Diwali festival is a 5 day Hindu festival in India which usually celebrated in October or November and lasts five days. Diwali when translated means "rows of lighted lamps" and the occasion is also referred to as the Festival of Lights.
During Diwali, Indian homes are cleaned and windows are opened to welcome Laksmi, the goddess of wealth. Lamps, lights and candles are lit as a greeting to Goddess Laksmi.
Gifts are exchanged and sweets, festive meals are prepared during Diwali. Because there are many states and regions in India, there are countless sign of the Diwali festival.
In some places, the festival begins with Dhanteras, a day set aside to worship Laksmi. In the Indian culture, wealth is not viewed as a corruptive power. Instead, a wealthy person is considered to have been rewarded for good deeds of a past life, i.e. karma.
On the second day of the festival, Kali, the goddess of Strength, is worshipped.
On the 3rd day (the last day of the year in the lunar calendar), lamps are lighted and shine brightly in homes. The lamp symbolizes knowledge.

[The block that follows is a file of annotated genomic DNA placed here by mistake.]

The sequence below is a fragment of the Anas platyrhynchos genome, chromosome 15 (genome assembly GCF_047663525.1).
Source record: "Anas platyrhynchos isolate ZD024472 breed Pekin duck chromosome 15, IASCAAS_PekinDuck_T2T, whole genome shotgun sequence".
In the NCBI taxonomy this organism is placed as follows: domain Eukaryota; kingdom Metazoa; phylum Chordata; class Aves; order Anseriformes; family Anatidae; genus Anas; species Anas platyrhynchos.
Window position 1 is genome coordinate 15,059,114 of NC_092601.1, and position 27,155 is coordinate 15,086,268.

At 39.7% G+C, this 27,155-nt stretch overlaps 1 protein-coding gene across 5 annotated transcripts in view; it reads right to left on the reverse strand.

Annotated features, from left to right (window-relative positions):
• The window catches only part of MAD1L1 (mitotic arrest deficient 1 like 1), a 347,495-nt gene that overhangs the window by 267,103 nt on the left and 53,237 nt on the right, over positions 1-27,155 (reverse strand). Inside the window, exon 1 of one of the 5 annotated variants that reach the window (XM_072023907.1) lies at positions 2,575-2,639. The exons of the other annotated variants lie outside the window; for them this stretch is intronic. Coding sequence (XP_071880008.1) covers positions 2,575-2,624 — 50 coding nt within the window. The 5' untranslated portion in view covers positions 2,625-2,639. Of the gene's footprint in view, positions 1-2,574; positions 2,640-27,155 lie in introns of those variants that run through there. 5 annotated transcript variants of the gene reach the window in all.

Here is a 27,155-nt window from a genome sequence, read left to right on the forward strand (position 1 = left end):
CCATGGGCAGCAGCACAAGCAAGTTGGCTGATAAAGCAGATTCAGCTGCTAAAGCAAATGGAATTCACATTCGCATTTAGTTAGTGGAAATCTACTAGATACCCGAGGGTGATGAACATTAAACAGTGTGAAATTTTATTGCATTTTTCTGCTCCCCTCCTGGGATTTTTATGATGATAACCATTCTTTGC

The fourth day of Diwali falls on the first day of the lunar New Year. At this time, old business accounts are settled and new books are opened. The books are worshipped in a special ceremony by Indian priests and participants are encouraged to remove anger, hate, and jealousy from their lives.
Bhaiya dhuj which is celebrated on fifth day glorifies love between a brother and a sister.
Diwali celebrates The Hindu God Rama’s homecoming that is his return to his hometown Ayodhya after the defeat of Ravana and his coronation as the king. The legend related to the festival is that of King Dashratha’s three wives namely Kaushalaya, Keykayee and Sumitra and his four sons Rama, Bharat, Laxmana and Shatrughan. Rama was the son of Kaushalaya and Bharat was the son of Keykayee; Keykayee wanted Bharat to be the next King of Ayodhya, while King Dasharatha wanted Rama his eldest and wisest son to be the...